East Village stalwart B&H Dairy Photo via Instagram
An explosion blew the front off a tenement building on Second Avenue in the East Village yesterday, leading to a raging fire, which caused the complete collapse of two buildings, and devastated several others in the immediate area. Nineteen people are injured—several of them critically—and at least one person has been reported missing. The explosion and subsequent fire are believed to be caused by a gas leak, and the New York Times reports that Mayor “de Blasio said workers from the utility Consolidated Edison had been on the site about an hour before the explosion and had found the work being done there to be deficient. But he said there were no calls reporting gas leaks before the explosion.” A gas leak was also the cause of a building explosion which killed eight people in East Harlem in March of last year. (more…)
Usually when you think of an animal hanging out in a fire station, it’s a Dalmatian or some other floppy, lovable dog. But it turns out that cats are just as often the residents of FDNY fire houses, and two of them are racking up followers on Instagram. Carlow, a cat who lives at Ladder 24 near the empire state building, and Boogie, who hangs out at Ladder 13 in the Upper East Side have recently become social media stars. And like, OK, we’ll give it to them: They’re pretty cute.
Scientists are finding the Hudson River has an alarmingly high number of tiny plastic baubles floating around and they’re making their way not just to the ocean, but also up the food chain. WNYC spoke with Sherri Mason, a scientist at SUNY whose research finds the river has 62,000 particles of plastic per square kilometer which is significantly more than the notoriously filthy Lake Erie which caught fire in 1969 (yes, I recently confirmed this actually happened and wasn’t another one of my Dad’s acid befuddled “memories”).
Get ready for summer, punks, because this time in a couple months you could be completing a sweet couple of rounds of mini golf in our very own borough. Red Hook is getting a sprawling 18-hold miniature golf course this summer called “Shipwrecked.” The themes: pirates and adventure. “Let’s just say it feel like a little mini adventure,” co-founder and prop supervisor Chris Schneider told DNA Info. “Think Indiana Jones meets miniature golf.” Sold.
The annual opening of Rockaway Taco on Beach 96th Street has attained a sort of ritualistic importance, marking the unofficial start of summertime, if summertime includes interminable rides on the A train. What Chuck the Groundhog is to the coming of spring, Rockaway Taco is to summer’s arrival. And so few announcements have occasioned more disbelief in the Brooklyn Magazine offices than this morning’s report from The Rockaway Times that Rockaway Taco will not be returning to Rockaway Beach this summer. Naturally, the news falls on a day besmirched by dismal, late-winter weather.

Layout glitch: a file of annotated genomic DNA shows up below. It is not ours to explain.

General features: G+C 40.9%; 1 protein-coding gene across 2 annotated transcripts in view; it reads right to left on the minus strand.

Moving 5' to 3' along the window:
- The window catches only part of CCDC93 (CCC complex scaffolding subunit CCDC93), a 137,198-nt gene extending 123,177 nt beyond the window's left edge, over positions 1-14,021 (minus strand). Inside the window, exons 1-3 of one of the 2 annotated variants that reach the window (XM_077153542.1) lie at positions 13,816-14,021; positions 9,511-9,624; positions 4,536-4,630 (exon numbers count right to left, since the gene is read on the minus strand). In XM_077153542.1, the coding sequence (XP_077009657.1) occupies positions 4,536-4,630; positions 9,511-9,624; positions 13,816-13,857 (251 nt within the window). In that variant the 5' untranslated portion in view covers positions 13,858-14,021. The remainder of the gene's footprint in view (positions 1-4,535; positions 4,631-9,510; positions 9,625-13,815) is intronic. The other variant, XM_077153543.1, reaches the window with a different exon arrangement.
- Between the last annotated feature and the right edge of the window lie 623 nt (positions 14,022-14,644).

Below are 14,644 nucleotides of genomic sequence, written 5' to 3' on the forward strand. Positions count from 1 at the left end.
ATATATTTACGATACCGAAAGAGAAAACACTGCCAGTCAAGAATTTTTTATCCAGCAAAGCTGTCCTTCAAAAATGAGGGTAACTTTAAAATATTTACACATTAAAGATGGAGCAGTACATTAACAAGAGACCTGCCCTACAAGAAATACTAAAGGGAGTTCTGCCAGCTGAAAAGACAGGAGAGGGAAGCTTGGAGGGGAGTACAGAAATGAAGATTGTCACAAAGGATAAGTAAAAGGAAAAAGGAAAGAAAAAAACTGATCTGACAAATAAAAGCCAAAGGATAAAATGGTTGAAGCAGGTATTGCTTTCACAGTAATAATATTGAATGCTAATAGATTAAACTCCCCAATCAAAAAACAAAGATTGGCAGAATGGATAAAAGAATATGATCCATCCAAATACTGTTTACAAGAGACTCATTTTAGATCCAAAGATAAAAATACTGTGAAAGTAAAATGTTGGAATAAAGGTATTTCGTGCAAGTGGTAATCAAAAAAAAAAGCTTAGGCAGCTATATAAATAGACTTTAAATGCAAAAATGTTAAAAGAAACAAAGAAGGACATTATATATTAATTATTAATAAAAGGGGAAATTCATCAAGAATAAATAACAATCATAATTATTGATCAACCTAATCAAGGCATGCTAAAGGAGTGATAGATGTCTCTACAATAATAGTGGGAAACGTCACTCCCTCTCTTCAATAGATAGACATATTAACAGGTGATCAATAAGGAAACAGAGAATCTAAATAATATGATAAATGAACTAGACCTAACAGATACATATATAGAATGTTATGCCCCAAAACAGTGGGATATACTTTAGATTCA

Lest you think we’re doomed to skip summer altogether, there is some good news: Andrew Field, the co-founder of Rockaway Taco, will be opening a new taco venture at the Rockaway Beach Surf Club on Beach 87th Street. It will be called Tacoway Beach.
It’s not just bodegas and banks that are getting robbed in Brooklyn these days. A wave of theft recently struck Brooklyn nail salons, where thieves relieved the establishments of hundreds of bottles of nail polish. Last week, Williamsburg salon Nail It had 1,200 bottles of nail polish stolen from the premises. That’s a dollar value of roughly $7,500. (Yes: Nail polish can be expensive.)
With his seemingly ever-expanding dynasty of restaurants (which currently includes Pok Pok Ny, Whiskey Soda Lounge and Pok Pok Phat Thai), Andy Ricker has provided as compelling an excuse as any for outsiders to make the complicated commute to the Columbia Waterfront District. But when it comes to WSL—which pairs Thai drunk food favorites with Ricker’s patented drinking vinegar-based cocktails—his primary intention was to create a regular watering hole for locals. (more…)
“It’s been this interesting drama, being perceived as a black metal band and judged as one and judged for not doing certain things based on that,” says Hunter Hunt-Hendrix, frontman for Brooklyn band Liturgy. “In a way, black metal has never been the primary influence.”
He guesses his first exposure to heavy metal came when a teacher smuggled some Metallica or Sepultura into his guitar lessons around age 10. In high-school his interest gained velocity, speeding past Korn or Cradle of Filth to get to terrifying, corpse-paint-smeared Norwegians like Darkthrone. “My attraction to black metal is, in a word, that it’s such a ‘cosmic’ form of music,” says Hunt-Hendrix. “I was listening to a lot of screamo and hardcore in high school too, and that stuff only went so far in this cosmic direction.” Born a New Yorker, Hunt-Hendrix moved to Bushwick after college to start the band who’d become both one of the most loved and hated examples of black metal’s continued creep into the politer confines of indie-rock. (more…)